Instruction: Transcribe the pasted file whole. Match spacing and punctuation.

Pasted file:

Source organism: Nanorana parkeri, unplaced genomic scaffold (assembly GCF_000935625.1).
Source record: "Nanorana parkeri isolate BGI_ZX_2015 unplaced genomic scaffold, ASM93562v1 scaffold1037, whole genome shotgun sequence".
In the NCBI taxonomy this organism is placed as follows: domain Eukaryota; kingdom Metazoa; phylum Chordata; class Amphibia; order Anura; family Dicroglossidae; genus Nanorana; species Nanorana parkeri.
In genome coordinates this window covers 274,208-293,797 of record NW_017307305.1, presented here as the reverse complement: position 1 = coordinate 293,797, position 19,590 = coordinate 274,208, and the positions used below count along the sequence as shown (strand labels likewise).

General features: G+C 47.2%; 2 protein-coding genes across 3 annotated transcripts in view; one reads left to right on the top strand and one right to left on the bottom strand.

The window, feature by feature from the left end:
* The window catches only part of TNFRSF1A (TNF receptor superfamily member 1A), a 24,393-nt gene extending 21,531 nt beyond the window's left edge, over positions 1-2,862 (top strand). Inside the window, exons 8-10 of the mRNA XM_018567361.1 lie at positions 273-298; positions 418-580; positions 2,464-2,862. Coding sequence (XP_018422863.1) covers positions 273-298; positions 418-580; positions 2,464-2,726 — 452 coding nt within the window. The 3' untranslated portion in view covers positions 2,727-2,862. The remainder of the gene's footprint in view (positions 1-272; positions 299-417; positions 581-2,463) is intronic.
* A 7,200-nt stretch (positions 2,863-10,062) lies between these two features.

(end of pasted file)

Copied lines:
Source organism: Nanorana parkeri, unplaced genomic scaffold (assembly GCF_000935625.1).
Source record: "Nanorana parkeri isolate BGI_ZX_2015 unplaced genomic scaffold, ASM93562v1 scaffold1037, whole genome shotgun sequence".
In the NCBI taxonomy this organism is placed as follows: domain Eukaryota; kingdom Metazoa; phylum Chordata; class Amphibia; order Anura; family Dicroglossidae; genus Nanorana; species Nanorana parkeri.
In genome coordinates this window covers 274,208-293,797 of record NW_017307305.1, presented here as the reverse complement: position 1 = coordinate 293,797, position 19,590 = coordinate 274,208, and the positions used below count along the sequence as shown (strand labels likewise).

General features: G+C 47.2%; 2 protein-coding genes across 3 annotated transcripts in view; one reads left to right on the top strand and one right to left on the bottom strand.

The window, feature by feature from the left end:
* The window catches only part of TNFRSF1A (TNF receptor superfamily member 1A), a 24,393-nt gene extending 21,531 nt beyond the window's left edge, over positions 1-2,862 (top strand). Inside the window, exons 8-10 of the mRNA XM_018567361.1 lie at positions 273-298; positions 418-580; positions 2,464-2,862. Coding sequence (XP_018422863.1) covers positions 273-298; positions 418-580; positions 2,464-2,726 — 452 coding nt within the window. The 3' untranslated portion in view covers positions 2,727-2,862. The remainder of the gene's footprint in view (positions 1-272; positions 299-417; positions 581-2,463) is intronic.
* A 7,200-nt stretch (positions 2,863-10,062) lies between these two features.